Many critics blame the RSPCA's 90,000-a-year director-general, Peter Davies, a retired Major General appointed in 1991. Mr Davies was at the centre of controversy recently when Lord Mancroft, deputy chairman of the British Field Sports Society, revealed that at a meeting with the director-general in 1996 Mr Davies had suggested hunt supporters be encouraged to join the RSPCA to counter the influx of animal rights extremists.

In the Doghouse...RSPCA chief Peter Davies.

Mr Davies categorically denies Lord Mancroft's account of the meeting, but Lord Mancroft points out that there were a number of other people present who have similar recall to his own.

'I am firmly opposed to hunting with dogs,' says Mr Davies, 'and I have worked tirelessly to see an end to this cruel and outdated so-called sport. My wife and I have long been committed supporters of the campaign to ban hunting.'

Mr Davies claims the Countryside Animal Welfare Group (CAWG) tried to infiltrate the charity to overturn its policy of opposition to hunting. Earlier this year, the Society won a ruling in the High Court that it could exclude people from membership if they had ulterior motives for joining. Subsequently, 500 applications were 'frozen' pending investigation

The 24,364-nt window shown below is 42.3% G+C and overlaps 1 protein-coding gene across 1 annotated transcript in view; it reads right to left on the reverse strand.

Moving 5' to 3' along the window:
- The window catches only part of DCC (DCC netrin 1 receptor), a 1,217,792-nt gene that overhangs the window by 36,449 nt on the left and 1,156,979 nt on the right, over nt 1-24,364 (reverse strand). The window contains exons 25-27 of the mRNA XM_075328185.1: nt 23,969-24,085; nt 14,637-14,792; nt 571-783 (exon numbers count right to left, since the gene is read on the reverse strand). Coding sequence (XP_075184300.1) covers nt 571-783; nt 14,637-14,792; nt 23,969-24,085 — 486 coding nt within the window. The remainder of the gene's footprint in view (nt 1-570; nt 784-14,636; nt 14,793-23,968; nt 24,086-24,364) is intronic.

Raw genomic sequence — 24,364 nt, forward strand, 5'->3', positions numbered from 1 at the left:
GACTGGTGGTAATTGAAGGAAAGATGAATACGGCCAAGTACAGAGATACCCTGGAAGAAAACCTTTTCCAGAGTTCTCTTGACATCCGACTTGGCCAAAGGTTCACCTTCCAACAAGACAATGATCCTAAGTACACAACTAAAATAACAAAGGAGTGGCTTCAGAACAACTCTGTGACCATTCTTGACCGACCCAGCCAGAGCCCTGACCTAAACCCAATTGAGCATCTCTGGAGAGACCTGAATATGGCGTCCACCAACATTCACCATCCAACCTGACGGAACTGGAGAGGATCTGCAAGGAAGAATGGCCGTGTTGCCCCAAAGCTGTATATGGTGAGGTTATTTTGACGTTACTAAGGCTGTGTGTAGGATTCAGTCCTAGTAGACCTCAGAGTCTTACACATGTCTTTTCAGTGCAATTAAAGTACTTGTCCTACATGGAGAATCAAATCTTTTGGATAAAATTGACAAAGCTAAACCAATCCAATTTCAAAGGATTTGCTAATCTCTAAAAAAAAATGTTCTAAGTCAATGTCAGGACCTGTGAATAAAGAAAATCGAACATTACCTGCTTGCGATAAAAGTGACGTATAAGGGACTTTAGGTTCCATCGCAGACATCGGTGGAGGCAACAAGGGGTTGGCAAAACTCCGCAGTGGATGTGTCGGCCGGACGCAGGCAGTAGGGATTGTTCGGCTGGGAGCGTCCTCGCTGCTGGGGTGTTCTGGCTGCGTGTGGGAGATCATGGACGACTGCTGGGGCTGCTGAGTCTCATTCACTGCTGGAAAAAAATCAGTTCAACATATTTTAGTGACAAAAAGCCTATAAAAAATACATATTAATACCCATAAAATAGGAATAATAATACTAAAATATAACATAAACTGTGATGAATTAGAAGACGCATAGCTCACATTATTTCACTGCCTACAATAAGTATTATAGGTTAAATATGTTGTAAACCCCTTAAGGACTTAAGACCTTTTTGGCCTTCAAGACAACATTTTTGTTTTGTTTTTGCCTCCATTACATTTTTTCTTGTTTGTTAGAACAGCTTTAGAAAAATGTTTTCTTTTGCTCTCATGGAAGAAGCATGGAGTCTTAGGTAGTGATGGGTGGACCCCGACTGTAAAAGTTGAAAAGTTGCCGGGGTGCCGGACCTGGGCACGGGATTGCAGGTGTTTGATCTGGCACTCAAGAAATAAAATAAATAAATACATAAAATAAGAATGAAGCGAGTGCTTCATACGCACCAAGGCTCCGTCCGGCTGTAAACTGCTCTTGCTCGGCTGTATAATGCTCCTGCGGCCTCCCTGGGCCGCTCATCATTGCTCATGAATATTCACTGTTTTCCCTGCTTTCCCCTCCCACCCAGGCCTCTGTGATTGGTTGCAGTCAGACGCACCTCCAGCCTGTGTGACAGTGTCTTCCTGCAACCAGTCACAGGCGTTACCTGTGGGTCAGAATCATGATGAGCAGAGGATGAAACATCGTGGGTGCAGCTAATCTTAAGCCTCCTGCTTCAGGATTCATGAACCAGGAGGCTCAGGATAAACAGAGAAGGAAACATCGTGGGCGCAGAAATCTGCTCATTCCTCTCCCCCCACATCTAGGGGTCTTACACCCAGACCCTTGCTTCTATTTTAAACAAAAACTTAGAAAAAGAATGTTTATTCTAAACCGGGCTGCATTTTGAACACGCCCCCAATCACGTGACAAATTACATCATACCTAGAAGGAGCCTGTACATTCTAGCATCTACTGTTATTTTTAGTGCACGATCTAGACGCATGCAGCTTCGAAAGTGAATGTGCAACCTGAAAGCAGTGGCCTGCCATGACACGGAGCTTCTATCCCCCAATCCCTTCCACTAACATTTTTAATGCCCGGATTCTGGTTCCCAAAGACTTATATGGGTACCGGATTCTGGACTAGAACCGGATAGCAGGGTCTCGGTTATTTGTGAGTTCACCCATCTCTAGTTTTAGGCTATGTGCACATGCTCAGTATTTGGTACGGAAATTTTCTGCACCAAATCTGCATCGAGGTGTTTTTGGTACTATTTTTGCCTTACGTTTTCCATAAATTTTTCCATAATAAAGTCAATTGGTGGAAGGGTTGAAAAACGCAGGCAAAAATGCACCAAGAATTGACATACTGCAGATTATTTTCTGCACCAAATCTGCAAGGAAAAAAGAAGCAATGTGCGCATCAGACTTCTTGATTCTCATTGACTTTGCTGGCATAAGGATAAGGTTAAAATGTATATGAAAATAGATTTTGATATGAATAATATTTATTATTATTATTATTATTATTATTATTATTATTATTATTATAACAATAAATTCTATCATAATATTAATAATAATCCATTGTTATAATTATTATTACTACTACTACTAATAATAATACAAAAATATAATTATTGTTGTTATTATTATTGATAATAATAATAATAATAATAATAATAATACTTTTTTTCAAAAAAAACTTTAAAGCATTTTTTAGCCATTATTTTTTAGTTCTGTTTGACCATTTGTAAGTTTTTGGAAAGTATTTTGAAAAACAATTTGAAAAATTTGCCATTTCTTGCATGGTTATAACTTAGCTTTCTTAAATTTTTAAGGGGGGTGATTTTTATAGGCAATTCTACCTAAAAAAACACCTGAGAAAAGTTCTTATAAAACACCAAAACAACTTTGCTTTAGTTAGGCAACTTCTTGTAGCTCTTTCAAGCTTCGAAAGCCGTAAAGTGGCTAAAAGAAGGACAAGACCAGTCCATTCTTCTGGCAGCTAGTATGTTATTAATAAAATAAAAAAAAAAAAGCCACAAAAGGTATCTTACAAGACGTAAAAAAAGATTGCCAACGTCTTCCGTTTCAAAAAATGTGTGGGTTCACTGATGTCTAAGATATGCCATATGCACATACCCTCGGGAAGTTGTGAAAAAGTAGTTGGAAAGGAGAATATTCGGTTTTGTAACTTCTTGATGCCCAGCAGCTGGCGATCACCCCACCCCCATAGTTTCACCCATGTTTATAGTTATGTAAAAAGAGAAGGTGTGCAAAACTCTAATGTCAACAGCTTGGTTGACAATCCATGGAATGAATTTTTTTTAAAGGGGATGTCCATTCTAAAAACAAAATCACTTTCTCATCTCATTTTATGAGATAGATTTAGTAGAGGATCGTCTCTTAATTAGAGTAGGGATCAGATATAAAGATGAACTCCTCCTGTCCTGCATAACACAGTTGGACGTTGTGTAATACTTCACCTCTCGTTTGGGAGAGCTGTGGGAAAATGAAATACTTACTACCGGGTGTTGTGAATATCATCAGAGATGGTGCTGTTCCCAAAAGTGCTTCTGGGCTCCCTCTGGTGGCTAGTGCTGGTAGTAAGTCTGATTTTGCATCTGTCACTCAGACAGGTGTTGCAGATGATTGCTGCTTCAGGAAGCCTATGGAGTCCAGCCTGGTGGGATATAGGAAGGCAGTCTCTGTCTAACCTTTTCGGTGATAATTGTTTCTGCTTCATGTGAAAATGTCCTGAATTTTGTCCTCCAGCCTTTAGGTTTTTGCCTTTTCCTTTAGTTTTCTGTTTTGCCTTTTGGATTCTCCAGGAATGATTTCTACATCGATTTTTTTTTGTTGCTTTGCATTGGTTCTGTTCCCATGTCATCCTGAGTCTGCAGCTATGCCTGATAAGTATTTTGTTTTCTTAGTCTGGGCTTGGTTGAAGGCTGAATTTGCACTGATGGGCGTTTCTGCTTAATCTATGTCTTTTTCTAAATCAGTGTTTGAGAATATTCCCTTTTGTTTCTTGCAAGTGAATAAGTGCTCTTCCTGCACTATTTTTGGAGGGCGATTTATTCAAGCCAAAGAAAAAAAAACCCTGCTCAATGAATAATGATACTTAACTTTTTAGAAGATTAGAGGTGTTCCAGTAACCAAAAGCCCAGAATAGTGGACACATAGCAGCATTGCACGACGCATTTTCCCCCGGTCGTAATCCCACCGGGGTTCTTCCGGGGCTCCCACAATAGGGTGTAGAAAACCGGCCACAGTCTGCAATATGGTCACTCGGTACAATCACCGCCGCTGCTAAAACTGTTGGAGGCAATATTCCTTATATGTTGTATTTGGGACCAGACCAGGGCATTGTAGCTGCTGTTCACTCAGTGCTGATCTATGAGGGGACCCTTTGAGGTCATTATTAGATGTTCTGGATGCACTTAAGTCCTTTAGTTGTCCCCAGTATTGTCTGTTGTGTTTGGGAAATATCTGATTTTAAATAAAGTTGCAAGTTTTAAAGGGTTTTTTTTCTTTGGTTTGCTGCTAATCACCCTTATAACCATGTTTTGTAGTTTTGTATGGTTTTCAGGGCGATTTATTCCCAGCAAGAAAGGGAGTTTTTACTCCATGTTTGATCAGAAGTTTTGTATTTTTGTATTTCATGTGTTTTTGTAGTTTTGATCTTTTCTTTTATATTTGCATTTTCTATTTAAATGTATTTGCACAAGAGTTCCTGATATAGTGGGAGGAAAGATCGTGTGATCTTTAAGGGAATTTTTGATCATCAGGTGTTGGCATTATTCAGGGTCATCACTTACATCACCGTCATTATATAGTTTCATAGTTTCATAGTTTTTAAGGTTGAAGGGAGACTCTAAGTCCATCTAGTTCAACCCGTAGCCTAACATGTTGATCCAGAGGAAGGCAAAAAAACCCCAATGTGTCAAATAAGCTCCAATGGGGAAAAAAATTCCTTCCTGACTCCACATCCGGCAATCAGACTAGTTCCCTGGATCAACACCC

. Event rider Richard Meade, three-time Olympic gold medal winner and long-time member of the RSPCA, was said to be behind the CAWG and was hauled before a disciplinary hearing of the ruling Council in London this week.

Meade's barrister responded with an elegant statement written by Sir John Mortimer QC pointing out that Meade's only 'crime' was to support fox-hunting. "This most inappropriate expulsion,' he argued, 'if allowed, will merely show that those who speak most loudly about animal rights have often lost sight of the fact that there are human rights also.' Members of the council refused to accept there was no legal basis for the hearing and later in the day it was announced that Meade had been expelled.The RSPCA issued a statement branding him as the 'ringleader' of a 'damaging campaign'.

Meade admits he has been actively encouraging what he describes as 'country people' to join the Society for years but not, he insists, with any subversive intent.

'It just seemed to me that , as country people look after the bulk of the animals in this country it was sensible they should be represented,' he said. 'Apparently members of the Council want to ban anyone who dissents from their views. It is disgraceful that they should squander money on this shabby affair.'

Money is the least of the Society's problems. Its reserves last year stood at 91 million and its income from legacies alone was in excess of 37 million.

Many animal lovers like to remember the RSPCA, which boasts the Queen as its patron, in their will.

The Society spends a huge amount of time and money every year investigating animal cruelty and bringing prosecutions - last year legal bills were to excess of 1 million.